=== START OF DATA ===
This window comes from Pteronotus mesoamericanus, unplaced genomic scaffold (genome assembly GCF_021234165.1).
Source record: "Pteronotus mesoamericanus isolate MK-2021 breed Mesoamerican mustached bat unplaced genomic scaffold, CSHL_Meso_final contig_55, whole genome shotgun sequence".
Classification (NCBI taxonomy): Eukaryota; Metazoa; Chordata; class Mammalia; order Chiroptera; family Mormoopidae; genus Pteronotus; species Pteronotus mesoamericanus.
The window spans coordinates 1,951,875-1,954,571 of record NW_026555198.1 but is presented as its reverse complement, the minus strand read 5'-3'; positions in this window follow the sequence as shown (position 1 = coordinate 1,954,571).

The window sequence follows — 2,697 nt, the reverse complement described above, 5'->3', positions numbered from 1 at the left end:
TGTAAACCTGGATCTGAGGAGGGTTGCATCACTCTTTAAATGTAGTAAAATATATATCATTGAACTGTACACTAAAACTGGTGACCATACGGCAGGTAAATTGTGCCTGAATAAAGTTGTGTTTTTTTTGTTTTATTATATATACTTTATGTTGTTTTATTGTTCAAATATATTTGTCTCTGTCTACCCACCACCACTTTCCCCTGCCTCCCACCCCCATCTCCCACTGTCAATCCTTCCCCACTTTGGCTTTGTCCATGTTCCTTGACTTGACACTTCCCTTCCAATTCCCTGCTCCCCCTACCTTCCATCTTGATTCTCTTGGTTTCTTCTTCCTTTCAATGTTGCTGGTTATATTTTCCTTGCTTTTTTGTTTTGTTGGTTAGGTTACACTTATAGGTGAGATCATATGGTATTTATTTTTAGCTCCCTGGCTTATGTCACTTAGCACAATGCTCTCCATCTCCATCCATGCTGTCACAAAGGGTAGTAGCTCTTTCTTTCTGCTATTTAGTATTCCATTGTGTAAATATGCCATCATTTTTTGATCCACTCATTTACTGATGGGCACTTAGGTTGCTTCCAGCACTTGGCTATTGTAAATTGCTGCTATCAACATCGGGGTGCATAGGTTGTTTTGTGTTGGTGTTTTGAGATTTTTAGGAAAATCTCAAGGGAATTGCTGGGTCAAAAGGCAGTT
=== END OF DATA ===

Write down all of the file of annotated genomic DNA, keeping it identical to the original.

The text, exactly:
This window comes from Pteronotus mesoamericanus, unplaced genomic scaffold (genome assembly GCF_021234165.1).
Source record: "Pteronotus mesoamericanus isolate MK-2021 breed Mesoamerican mustached bat unplaced genomic scaffold, CSHL_Meso_final contig_55, whole genome shotgun sequence".
Classification (NCBI taxonomy): Eukaryota; Metazoa; Chordata; class Mammalia; order Chiroptera; family Mormoopidae; genus Pteronotus; species Pteronotus mesoamericanus.
The window spans coordinates 1,951,875-1,954,571 of record NW_026555198.1 but is presented as its reverse complement, the minus strand read 5'-3'; positions in this window follow the sequence as shown (position 1 = coordinate 1,954,571).

The window sequence follows — 2,697 nt, the reverse complement described above, 5'->3', positions numbered from 1 at the left end:
TGTAAACCTGGATCTGAGGAGGGTTGCATCACTCTTTAAATGTAGTAAAATATATATCATTGAACTGTACACTAAAACTGGTGACCATACGGCAGGTAAATTGTGCCTGAATAAAGTTGTGTTTTTTTTGTTTTATTATATATACTTTATGTTGTTTTATTGTTCAAATATATTTGTCTCTGTCTACCCACCACCACTTTCCCCTGCCTCCCACCCCCATCTCCCACTGTCAATCCTTCCCCACTTTGGCTTTGTCCATGTTCCTTGACTTGACACTTCCCTTCCAATTCCCTGCTCCCCCTACCTTCCATCTTGATTCTCTTGGTTTCTTCTTCCTTTCAATGTTGCTGGTTATATTTTCCTTGCTTTTTTGTTTTGTTGGTTAGGTTACACTTATAGGTGAGATCATATGGTATTTATTTTTAGCTCCCTGGCTTATGTCACTTAGCACAATGCTCTCCATCTCCATCCATGCTGTCACAAAGGGTAGTAGCTCTTTCTTTCTGCTATTTAGTATTCCATTGTGTAAATATGCCATCATTTTTTGATCCACTCATTTACTGATGGGCACTTAGGTTGCTTCCAGCACTTGGCTATTGTAAATTGCTGCTATCAACATCGGGGTGCATAGGTTGTTTTGTGTTGGTGTTTTGAGATTTTTAGGAAAATCTCAAGGGAATTGCTGGGTCAAAAGGCAGTT